This is a question that puts me in mind of the poem ‘Days’, by Philip Larkin, which Dee alludes to in her letter to Colin written the day he returned to England. The last two verses sum it up: “Where can we live but Days? Ah, solving that question/Brings the priest and the doctor/In their long coats/Running across the field.”  

Colin and Dee clearly experienced something ‘other’ than the physically accepted expression of a world chopped up into increments of time.  Haven’t we always been looking for the deeper meaning behind the backdrop? I suppose I see it as ‘proof’ that there is much more to existence than meets the eye!  

The experience between the two also affected others around them. In the retelling did you find it affected you or your beliefs?

In the book I start off by sharing a childhood experience that led me to not accepting the tangible world as the only expression of life, or consciousness. Running alongside the story of my life in worldly terms was always this ‘knowing’ and experience of ‘otherness’, which I prefer to call it, rather than give it one of the numerous labels that cannot even hint at an experience beyond the flesh! 

What Colin and Dee say, particularly in the interviews, concurs with my own felt sense of existence. I suppose delving into the material and writing the book gave me more assurance in that which, despite my Taurean nature, I have always sensed is far from lodged on earth!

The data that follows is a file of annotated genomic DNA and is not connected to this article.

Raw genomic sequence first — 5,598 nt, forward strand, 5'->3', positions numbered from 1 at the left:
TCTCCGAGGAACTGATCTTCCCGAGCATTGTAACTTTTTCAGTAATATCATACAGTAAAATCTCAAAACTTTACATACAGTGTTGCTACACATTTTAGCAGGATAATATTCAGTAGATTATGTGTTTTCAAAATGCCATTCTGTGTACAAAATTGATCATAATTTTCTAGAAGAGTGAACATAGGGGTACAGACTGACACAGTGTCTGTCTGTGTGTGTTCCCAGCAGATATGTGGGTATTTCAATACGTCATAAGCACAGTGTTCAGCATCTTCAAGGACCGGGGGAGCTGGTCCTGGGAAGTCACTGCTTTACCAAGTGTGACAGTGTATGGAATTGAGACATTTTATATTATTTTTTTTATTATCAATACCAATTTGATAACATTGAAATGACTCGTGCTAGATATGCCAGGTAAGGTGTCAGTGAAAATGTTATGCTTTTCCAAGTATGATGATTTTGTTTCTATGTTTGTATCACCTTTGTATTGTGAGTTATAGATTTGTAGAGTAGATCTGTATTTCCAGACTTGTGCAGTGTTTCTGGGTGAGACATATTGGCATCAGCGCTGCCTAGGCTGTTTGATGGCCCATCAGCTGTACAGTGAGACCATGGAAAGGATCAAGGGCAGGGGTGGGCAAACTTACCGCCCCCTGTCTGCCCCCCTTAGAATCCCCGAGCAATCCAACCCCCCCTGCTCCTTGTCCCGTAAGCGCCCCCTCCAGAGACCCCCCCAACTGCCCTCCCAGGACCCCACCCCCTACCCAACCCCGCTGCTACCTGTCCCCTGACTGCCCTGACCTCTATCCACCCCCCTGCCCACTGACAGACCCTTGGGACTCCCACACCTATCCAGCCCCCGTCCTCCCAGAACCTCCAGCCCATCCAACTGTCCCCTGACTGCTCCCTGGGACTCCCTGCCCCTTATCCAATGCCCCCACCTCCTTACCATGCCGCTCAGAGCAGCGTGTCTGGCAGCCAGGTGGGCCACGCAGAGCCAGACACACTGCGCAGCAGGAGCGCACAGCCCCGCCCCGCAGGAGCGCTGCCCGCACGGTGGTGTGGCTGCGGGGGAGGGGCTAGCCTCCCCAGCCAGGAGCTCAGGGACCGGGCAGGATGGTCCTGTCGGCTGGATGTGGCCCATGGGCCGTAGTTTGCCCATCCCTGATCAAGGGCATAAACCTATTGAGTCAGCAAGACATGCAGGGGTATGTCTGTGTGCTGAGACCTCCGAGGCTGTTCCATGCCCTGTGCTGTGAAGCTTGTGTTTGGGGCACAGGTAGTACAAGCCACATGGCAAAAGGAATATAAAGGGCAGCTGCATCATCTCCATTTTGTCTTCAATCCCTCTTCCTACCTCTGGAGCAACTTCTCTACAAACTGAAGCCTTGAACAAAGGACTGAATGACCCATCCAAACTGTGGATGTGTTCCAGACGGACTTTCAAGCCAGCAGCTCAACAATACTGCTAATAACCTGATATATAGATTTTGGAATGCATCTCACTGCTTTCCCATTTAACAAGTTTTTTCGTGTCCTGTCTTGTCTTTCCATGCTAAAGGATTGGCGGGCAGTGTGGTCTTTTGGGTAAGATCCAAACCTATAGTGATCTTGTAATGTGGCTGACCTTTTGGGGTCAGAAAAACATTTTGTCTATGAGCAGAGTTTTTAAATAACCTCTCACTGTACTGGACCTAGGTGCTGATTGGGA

Why do you feel their story should be shared? Do you believe their experiences can affect change on a wider scale? 
I believe we are living in particularly difficult times. The world is spinning out of control and the more we destroy the earth with apparent progress, the more people are seeking for meaning. On the one hand there is an ever more mechanistic view, but on the other a feeling of lack and unrest in people is awakening them to a sense of themselves as spiritual beings. This story shares the unity of love that transcends the need for expression only in form but in a greater totality.

Finally, what do you hope an audience would take from the book?
I would hope it will make the reader think, ponder, wonder, explore.

Things in Heaven and Earth is available from The Bookkeeper, Kings Road, St Leonards and Amazon.